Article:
Finlandia sculptures (Iittala)
In 1963, Sarpaneva did some glassblowing tests with hot shop master Reino Löflund at the Iittala Glassworks. Various metal objects, such as band saw blades, cables and chains, were placed in the wooden mould. The purpose of these tests was to see whether this would produce some sort of surface pattern in the glass. When the test blows came out of the annealing oven, Reka sent one of the models to Sarpaneva in Helsinki. As soon as he had received the model, Sarpeneva called him, positively bursting with enthusiasm: “What have you gone and done now?” Reka, who thought that the piece of junk he had produced was a miss, replied that the end result did not turn out looking like much. “That’s not what I’m taking about – look at the other side!” There had been a knot in the wood mould to which the glass had fused, producing an exact reproduction of the wood’s surface. “Can we make these?” asked the artist. Reka replied, somewhat doubtfully, that they would see when Sarpaneva came back to the glassworks.
The first fixed-blown wooden mould glasses were produced in 1963. The birth of this new production method had a major impact on glass manufacture throughout the 1960s and 1970s, even where attitudes toward the material were concerned. In industrial mass production, fast-wearing wood is not the most suitable choice of materials for mould-making. Moulds began to be made of graphite and then iron. “The surface died”, said Sarpaneva, examining how the industrial process had eliminated the effect of his delicate, living technique. Eventually, the artist’s interest also waned and the technique disappeared for decades. In 2013, something amazing happened at the Iittala Glassworks: young glassblowers were given an opportunity to experiment and produce large Finlandia sculptures based on the old models! This resulted in a small but unique collection of pieces, of which many of the originals, such as the Suuri Gladiaattori (Great Gladiator), have since disappeared.
A friend in need is a friend indeed…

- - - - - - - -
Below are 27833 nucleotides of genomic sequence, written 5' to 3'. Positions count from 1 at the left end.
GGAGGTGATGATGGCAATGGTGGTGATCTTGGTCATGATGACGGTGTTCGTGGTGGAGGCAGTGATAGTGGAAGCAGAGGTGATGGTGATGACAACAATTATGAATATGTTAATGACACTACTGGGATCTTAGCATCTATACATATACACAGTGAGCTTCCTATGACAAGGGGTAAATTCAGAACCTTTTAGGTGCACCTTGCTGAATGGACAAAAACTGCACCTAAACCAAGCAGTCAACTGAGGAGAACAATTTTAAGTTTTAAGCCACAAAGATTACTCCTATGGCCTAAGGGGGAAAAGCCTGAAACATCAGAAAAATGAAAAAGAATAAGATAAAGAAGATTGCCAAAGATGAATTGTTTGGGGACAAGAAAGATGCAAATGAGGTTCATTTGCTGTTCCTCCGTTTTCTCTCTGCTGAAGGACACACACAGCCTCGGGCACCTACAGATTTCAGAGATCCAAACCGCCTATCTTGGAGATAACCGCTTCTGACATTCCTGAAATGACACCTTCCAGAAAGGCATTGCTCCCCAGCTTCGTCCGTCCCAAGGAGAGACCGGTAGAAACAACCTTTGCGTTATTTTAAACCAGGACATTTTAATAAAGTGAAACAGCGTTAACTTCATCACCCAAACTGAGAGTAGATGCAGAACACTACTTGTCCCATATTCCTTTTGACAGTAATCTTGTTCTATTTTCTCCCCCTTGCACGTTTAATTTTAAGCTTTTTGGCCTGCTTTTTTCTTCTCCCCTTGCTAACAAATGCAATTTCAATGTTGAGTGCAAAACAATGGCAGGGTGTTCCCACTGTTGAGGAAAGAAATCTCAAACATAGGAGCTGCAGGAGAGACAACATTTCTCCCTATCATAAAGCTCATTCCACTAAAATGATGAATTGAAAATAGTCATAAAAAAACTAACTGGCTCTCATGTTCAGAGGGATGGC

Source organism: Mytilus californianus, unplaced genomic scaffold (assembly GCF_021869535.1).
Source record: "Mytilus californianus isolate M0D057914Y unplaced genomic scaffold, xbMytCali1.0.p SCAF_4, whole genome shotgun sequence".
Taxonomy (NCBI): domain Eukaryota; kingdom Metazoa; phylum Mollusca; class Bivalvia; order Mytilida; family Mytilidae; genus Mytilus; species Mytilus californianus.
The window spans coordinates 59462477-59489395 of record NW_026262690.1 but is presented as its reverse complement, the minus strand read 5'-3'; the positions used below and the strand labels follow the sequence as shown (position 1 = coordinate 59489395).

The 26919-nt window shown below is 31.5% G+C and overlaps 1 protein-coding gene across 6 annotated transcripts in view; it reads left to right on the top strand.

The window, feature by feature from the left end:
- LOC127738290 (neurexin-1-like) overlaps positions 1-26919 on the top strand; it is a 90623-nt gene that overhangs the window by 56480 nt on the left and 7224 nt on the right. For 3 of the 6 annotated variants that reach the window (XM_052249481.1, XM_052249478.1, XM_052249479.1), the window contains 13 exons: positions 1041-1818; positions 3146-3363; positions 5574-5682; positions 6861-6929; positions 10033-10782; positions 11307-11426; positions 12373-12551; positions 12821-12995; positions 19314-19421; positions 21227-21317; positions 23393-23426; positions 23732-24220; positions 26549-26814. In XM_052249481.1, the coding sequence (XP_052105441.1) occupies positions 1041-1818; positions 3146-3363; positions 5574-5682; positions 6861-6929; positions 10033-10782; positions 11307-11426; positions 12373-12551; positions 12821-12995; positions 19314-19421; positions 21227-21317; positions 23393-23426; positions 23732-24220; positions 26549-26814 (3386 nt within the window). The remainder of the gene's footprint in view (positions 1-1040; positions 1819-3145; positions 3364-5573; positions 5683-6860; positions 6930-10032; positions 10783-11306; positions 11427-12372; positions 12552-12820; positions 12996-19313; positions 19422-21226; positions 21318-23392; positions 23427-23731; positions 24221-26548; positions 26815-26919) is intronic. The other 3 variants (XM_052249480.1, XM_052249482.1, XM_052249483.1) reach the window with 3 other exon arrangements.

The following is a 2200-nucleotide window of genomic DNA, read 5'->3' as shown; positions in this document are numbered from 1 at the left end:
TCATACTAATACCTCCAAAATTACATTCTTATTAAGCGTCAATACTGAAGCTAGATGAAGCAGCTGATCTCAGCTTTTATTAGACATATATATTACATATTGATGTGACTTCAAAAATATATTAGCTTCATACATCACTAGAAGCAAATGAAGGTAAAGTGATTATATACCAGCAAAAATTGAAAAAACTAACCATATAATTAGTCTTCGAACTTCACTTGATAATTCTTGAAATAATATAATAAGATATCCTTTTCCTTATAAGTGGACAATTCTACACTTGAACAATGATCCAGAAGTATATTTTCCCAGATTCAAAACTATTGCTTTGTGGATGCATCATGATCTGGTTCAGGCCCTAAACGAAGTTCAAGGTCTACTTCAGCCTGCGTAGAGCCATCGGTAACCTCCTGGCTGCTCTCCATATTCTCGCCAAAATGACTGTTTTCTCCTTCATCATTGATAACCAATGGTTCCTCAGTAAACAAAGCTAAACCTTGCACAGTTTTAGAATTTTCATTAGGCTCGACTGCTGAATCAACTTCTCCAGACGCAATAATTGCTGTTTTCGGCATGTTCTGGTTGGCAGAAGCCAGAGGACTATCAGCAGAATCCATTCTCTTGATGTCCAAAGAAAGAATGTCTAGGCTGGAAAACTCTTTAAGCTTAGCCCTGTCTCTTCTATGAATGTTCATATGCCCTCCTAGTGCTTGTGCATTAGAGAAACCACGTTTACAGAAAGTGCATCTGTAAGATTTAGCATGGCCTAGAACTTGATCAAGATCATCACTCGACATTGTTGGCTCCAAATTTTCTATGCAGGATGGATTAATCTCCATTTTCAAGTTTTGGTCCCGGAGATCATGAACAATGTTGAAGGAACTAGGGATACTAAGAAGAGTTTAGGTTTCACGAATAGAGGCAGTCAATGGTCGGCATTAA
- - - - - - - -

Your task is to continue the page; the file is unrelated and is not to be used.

It was April 1965. The big day had arrived. At eight o’clock that evening, the big Finlandia sculpture exhibition at Milano’s Galleria dell´Arte would make its grand premiere! Sarpaneva had spent six months at the Iittala glassworks, working almost non-stop the entire time. During these closely scrutinised months, he produced nearly 50 wood mould-blown glass pieces, eight of which were very large, monumental sculptures made specifically for this exhibition. At 3:00 p.m. on the opening day, the exhibition collection was unpacked from its crates. The plates and goblets had all arrived intact, but the monumental pieces were shattered! The premiere guests would be arriving in just five hours. Sarpaneva stood silently among the glittering shards of glass. The perfect silence that had fallen over the room was quickly broken. Many of the people who were there said they were absolutely shocked by what they saw. Sarpaneva lifted his gaze and gave his command, although there really was no choice at this point. Pi Sarpaneva called Birger Kaipiainen in Finland, who organised an efficient–and, more importantly, fast–rescue operation: everyone who had received a large sculpture from Sarpaneva as a gift was asked to loan them to the exhibition. When she hung up the phone at 4:00 p.m., there were only four hours left until the exhibition. In Finland, taxis raced about, phones rang and Finnair made the necessary preparations for the emergency delivery. When the sculptures had arrived at the airport, the cargo doors of the plane had already been closed. As a result, six passengers, whose names have faded into the mists of time, boarded the plane carrying large packing cartons. Just before the premiere was to open, a few taxis pulled up in front of the Galleria dell´Arte, discharging the six men. Each of the men was carrying a gleaming glass sculpture. The premiere could now begin.